This site is also a great example of how serif and sans serif fonts can create harmony—adding texture and interest for the site visitor.
As we already know, legibility is key for web experience, and with your copy design, you have a lot of room to play around. Changing up font sizes, style, type and even color could help make your site easier to read and more aesthetically pleasing.
Mobilize presents a great example for legibility:
First of all, the text really pops against the turquoise background. It’s a vibrant and colorful alternative to the classic black-and-white combo. The font size is readable but doesn’t take up too much space, and its typeface choice is clear and easy on the eyes.
On the other hand, there are some elements that aren’t as legible as the aforementioned. The black “Shop” and “Orange Shirt Day 2020” buttons aren’t as easy-to-read due to the typeface and color choice. However, stylistically, these buttons work, as the coral color can be seen in the photo and the typeface echoes back to the Cree symbols in the brand’s logo.
With these points in mind, let’s move on to how to make sure a collection of fonts will work well together on your site.
How to Pair Fonts
Here are a few helpful tips (with examples) on finding the right font pairs for your site:
Limit the total number of fonts
Rule of thumb: try to stick to around three fonts. This will keep your page from looking too busy.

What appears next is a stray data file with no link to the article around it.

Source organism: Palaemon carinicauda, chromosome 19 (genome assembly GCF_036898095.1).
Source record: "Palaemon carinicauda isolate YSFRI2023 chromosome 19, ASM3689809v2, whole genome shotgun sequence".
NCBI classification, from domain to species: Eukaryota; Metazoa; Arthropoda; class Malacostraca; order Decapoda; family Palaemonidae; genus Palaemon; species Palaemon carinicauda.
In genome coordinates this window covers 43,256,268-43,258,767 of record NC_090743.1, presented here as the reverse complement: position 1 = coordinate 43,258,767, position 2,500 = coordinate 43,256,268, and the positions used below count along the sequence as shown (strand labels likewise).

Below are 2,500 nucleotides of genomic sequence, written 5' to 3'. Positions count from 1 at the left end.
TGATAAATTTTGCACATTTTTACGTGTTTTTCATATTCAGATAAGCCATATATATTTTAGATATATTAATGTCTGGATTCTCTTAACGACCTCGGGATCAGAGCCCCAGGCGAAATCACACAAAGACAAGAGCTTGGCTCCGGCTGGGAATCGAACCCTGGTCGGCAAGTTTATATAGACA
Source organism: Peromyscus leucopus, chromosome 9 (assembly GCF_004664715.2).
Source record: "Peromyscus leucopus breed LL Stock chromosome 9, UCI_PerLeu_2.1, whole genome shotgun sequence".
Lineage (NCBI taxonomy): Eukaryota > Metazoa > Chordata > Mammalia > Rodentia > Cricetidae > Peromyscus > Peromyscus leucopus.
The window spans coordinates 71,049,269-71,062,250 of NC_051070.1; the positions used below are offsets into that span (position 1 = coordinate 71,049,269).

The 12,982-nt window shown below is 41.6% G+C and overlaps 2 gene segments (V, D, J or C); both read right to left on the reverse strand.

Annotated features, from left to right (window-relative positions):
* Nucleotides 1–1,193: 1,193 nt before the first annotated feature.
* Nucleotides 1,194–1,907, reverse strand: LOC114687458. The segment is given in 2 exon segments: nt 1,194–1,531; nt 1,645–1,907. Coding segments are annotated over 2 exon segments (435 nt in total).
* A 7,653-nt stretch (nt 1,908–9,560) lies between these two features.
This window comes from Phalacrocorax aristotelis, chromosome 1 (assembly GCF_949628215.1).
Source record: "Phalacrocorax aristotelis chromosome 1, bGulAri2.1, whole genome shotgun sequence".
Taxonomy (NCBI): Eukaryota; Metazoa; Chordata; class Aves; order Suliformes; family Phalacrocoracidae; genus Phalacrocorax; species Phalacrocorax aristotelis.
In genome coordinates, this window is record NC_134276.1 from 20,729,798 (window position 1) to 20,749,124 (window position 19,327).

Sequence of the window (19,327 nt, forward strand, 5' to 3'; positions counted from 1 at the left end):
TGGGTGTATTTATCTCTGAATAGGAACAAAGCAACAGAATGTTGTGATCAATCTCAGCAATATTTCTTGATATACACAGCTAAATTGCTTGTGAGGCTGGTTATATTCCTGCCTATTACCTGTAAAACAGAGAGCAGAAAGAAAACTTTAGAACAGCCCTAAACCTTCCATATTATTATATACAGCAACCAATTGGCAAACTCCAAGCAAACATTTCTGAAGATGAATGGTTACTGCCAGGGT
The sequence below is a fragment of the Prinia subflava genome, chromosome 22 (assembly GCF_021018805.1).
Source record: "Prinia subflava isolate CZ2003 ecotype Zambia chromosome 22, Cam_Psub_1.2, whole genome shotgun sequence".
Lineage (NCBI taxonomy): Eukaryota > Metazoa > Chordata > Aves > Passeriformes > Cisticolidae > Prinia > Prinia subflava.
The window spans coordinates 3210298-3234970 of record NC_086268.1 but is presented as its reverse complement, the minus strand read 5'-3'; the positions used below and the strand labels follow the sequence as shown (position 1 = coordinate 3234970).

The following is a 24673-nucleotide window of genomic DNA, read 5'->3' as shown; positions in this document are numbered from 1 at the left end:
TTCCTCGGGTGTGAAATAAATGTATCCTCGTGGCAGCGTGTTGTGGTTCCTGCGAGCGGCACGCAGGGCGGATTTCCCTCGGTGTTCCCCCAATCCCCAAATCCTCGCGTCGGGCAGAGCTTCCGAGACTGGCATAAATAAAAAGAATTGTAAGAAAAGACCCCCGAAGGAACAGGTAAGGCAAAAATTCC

As you can see, there’s a lot happening on this page, and with so many fonts to look at, it’s difficult to get a read on what the brand is trying to tell us. The pixellated typeface completely clashes with the flourishing script used for the paragraph.
Basically, what your site visitor is left with is a lot of mixed messages—which will work against you when it comes to brand recognition.
Avoid using fonts that are too similar
On the other hand, you’ll want to avoid matching fonts as well.
Using fonts that are too similar to each other isn’t the greatest design sin you could make, it’s just really uninteresting.
While neither font is a terrible choice, the pairing is lackluster and pretty boring.
However, if you want to use similar fonts, there is a way to execute this successfully.
Although The Hundreds’ site uses somewhat similar fonts, the brand’s use of bold fonts, different sizes and all caps keeps it interesting while fitting the site’s aesthetic.
Utilize decisive contrast
Contrast can occur with typefaces as well as font families. Take a look at how Bella Doña pairs its fonts:
While the font they use for their headline and their tabs is more decorative and ornate, the brand uses a simple sans serif typeface for its more detailed copy. It also bolds that sans serif typeface for item names and uses a regular style for the prices.
These examples of contrast keep the visitor’s viewing experience interesting and readable while still communicating the brand’s style.
Helpful Tools and Sites
Hopefully, this quick rundown on the importance of typography has helped you out! Before you go, here are a few helpful tools and sites for you to bookmark for your next project: